Allen finished with 41, Iverson with 46 as the Bucks staved off elimination for one game. They'd end up losing Game 7 in a blowout with Iverson going for 44. But for a while, Allen could score with the best of them.
The NBA put together a cool look back at his career after he broke Reggie Miller's record for most 3-pointers in a career. There's some overlap with the footage from the first video (THIEF!) but the comments from the players and coaches are cool.
And if you just want to study his shooting form, you can be mesmerized by this video:
Watching the work that Ray Allen and Gilbert Arenas (remember him?) put into shooting is pretty cool too (a little overlap again).
Ray Allen wasn't just a shooter; he could get up
Allen wasn't exactly Vince Carter in his day but he was able to explode to the basket and have a little power behind some one-hand dunks. He'd occasionally throw a reverse dunk in there and he was even part of the 1997 dunk contest that killed the contest for a short period. Here's a video of some of his better dunks throughout his career. You won't be blown away but it's a nice reminder that he was a complete scorer that attacked the basket for a long time.
We all remember Ray Allen for one reason though
Ray Allen is forever ingrained in our heads because of this:
The opening basketball scene in which Jesus Shuttlesworth and his high school teammates (Travis Best, John Wallace, Walter McCarty, and Hill Harper from CSI:NY) take over the court was all kinds of fun.
(WARNING: Some language that isn't suitable for young impressionable ears or a work environment)
Even after Allen made one of the biggest shots in NBA history during the waning moments of regulation in Game 6 of the 2013 NBA Finals, he was still being referred to as Jesus Shuttlesworth. This was 15 years after the movie hit theaters and yet it's still what a lot of people will call him before they utter his name. Shandel Richardson of the Sun Sentinel wrote about it this past summer:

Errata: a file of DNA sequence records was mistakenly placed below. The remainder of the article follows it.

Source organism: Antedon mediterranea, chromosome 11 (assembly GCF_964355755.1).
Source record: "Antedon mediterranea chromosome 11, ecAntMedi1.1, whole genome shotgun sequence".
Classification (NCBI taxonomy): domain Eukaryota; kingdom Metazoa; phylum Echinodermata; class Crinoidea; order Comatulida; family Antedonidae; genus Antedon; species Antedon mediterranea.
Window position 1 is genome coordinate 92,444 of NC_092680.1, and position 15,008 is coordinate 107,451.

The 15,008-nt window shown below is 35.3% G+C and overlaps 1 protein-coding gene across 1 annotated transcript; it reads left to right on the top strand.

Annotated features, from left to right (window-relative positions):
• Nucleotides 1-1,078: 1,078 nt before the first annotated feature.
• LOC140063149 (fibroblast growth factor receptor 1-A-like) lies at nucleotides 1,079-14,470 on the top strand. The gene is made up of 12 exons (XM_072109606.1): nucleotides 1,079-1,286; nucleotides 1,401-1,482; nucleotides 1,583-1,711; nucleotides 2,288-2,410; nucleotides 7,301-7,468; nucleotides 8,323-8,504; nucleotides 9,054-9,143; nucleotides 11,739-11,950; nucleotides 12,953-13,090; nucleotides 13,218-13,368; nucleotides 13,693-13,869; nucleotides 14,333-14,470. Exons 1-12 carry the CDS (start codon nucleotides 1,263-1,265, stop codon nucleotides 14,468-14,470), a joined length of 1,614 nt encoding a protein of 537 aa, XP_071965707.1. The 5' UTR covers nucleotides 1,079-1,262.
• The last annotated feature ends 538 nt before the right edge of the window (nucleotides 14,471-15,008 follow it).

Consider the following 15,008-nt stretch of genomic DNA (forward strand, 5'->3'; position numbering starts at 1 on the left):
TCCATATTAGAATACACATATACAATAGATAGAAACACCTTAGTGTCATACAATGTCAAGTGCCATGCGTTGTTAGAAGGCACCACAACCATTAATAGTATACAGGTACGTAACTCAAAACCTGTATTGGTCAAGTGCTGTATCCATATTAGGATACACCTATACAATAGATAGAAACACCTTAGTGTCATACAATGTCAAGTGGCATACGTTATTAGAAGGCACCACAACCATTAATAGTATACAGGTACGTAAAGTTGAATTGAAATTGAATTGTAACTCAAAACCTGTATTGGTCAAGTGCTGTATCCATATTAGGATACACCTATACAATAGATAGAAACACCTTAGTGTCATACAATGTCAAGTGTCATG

The first thing Allen heard in the locker room was: "great shot, Jesus." It was all because he gained fame nearly 15 years ago for a character that continues to define him.
"When he does something amazing, it's always like, `All right, Jesus,"' forward Shane Battier said. "It's a cult figure, no question. Because he's played so long, he has a cult following. It was shocking because an NBA player was in a movie and he was pretty good. Any player who ever played the game watched "He Got Game." We all wanted to be Jesus."
Guard Dwyane Wade said it followed Allen because in many ways he was Shuttlesworth.
"It's funny because he still does certain things that he did in the movie," Wade said. "He'll talk sometimes and you just laugh and be like, `That's how you were talking in the movie.' He was that character. It was his movie. Obviously it was a movie with Denzel but he was the main guy in the movie. A lot of us can relate. A lot of athletes can relate to what he was going through."
As Allen tells it, he auditioned for the part on a whim. A friend asked him to give it a try. It was his first acting experience, and he nailed it.
"It was just like anything else I've ever done," Allen said. "You just go in and follow orders."
It's funny that even his teammates refer to him as Jesus. What's weird is I wonder if it would affect the view we have of Allen as a basketball figure if he hadn't landed the role. What if Ray Allen never plays Jesus Shuttlesworth in the movie and is just an incredible scorer with one of the deadliest shot releases in NBA history? Would he still be so revered?
Allen was never Spike Lee's first choice for the film. By Lee Jenkins' account, Kobe Bryant was the initial pick. According to this sports movies book, Allen Iverson and Stephon Marbury were the top two choices for the role but didn't want to audition for it.
I mean, we sitting here, I'm supposed to be Jesus Shuttlesworth, and we in here talking about auditioning? We talking about auditioning. Not shooting the scenes! Not shooting the scenes! We talking about auditioning.
The fact that Iverson and Marbury could have had the role but didn't want to audition is very Iverson and Marbury of them.
OK, we also know Ray Allen for his clutch shooting
There doesn't appear to be a complete mix of Ray Allen's clutch shots for his career. They have clutch shots for his time with the Boston Celtics, but finding a good mix of his entire career doesn't seem to be there. It's probably because at this point it would be roughly 45 minutes long and those videos are a pain to upload to YouTube.
Since we haven't really touched on his time with the Miami Heat and the shot I called the biggest shot in NBA history, let's take a look at this excellent mix from the 2012-13 season in which opposing defenses decide to leave a Hall of Fame shooter wide-open way too often.
I'm sorry, Spurs fans, but I have to isolate it. When you saw this post was about him, I'm hoping you respectfully clicked the link and then closed it right away.